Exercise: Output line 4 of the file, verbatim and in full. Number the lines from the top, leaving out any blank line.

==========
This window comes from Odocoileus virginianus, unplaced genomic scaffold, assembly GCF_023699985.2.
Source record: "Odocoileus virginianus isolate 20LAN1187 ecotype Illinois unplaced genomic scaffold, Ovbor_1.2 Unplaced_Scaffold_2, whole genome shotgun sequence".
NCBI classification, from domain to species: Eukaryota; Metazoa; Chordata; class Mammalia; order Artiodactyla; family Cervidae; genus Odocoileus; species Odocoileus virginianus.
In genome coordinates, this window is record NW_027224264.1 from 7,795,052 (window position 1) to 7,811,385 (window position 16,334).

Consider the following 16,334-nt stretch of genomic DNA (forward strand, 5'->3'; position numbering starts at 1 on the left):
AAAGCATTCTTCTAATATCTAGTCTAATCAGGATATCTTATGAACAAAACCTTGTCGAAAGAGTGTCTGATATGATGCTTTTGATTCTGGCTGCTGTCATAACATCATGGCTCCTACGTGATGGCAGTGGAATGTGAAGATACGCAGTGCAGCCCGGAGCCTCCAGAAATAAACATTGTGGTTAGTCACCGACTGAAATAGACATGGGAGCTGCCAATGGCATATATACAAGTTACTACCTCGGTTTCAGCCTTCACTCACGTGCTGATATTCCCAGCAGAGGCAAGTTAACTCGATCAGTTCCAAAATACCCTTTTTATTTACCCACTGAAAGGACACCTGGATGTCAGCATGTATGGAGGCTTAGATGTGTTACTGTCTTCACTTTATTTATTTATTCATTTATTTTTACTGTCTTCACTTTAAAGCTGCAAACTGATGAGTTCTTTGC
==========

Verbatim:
In genome coordinates, this window is record NW_027224264.1 from 7,795,052 (window position 1) to 7,811,385 (window position 16,334).